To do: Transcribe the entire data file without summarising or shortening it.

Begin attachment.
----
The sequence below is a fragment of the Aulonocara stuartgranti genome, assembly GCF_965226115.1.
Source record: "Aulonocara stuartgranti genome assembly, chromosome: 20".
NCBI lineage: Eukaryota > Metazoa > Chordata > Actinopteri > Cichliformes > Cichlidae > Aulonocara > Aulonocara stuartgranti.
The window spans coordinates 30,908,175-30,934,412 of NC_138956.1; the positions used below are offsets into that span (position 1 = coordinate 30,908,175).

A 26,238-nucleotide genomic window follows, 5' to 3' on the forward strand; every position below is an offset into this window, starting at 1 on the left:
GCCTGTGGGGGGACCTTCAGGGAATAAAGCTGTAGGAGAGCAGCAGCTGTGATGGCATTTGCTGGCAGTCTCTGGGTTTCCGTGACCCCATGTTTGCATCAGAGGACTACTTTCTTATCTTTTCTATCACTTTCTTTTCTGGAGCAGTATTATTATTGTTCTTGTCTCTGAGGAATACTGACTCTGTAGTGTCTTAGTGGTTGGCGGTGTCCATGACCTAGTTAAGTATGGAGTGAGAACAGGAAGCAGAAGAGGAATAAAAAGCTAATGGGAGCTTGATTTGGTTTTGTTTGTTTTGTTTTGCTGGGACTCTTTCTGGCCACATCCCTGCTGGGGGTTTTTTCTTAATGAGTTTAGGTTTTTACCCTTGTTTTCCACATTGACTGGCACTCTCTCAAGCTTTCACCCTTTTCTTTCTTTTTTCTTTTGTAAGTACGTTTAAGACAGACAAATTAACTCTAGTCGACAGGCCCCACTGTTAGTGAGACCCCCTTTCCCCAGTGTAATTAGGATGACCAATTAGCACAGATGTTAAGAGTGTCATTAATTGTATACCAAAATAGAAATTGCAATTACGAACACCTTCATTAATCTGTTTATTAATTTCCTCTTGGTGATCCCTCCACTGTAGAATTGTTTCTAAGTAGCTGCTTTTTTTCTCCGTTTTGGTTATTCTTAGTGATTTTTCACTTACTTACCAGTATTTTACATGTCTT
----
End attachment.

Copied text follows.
The sequence below is a fragment of the Aulonocara stuartgranti genome, assembly GCF_965226115.1.
Source record: "Aulonocara stuartgranti genome assembly, chromosome: 20".
NCBI lineage: Eukaryota > Metazoa > Chordata > Actinopteri > Cichliformes > Cichlidae > Aulonocara > Aulonocara stuartgranti.
The window spans coordinates 30,908,175-30,934,412 of NC_138956.1; the positions used below are offsets into that span (position 1 = coordinate 30,908,175).

A 26,238-nucleotide genomic window follows, 5' to 3' on the forward strand; every position below is an offset into this window, starting at 1 on the left:
GCCTGTGGGGGGACCTTCAGGGAATAAAGCTGTAGGAGAGCAGCAGCTGTGATGGCATTTGCTGGCAGTCTCTGGGTTTCCGTGACCCCATGTTTGCATCAGAGGACTACTTTCTTATCTTTTCTATCACTTTCTTTTCTGGAGCAGTATTATTATTGTTCTTGTCTCTGAGGAATACTGACTCTGTAGTGTCTTAGTGGTTGGCGGTGTCCATGACCTAGTTAAGTATGGAGTGAGAACAGGAAGCAGAAGAGGAATAAAAAGCTAATGGGAGCTTGATTTGGTTTTGTTTGTTTTGTTTTGCTGGGACTCTTTCTGGCCACATCCCTGCTGGGGGTTTTTTCTTAATGAGTTTAGGTTTTTACCCTTGTTTTCCACATTGACTGGCACTCTCTCAAGCTTTCACCCTTTTCTTTCTTTTTTCTTTTGTAAGTACGTTTAAGACAGACAAATTAACTCTAGTCGACAGGCCCCACTGTTAGTGAGACCCCCTTTCCCCAGTGTAATTAGGATGACCAATTAGCACAGATGTTAAGAGTGTCATTAATTGTATACCAAAATAGAAATTGCAATTACGAACACCTTCATTAATCTGTTTATTAATTTCCTCTTGGTGATCCCTCCACTGTAGAATTGTTTCTAAGTAGCTGCTTTTTTTCTCCGTTTTGGTTATTCTTAGTGATTTTTCACTTACTTACCAGTATTTTACATGTCTT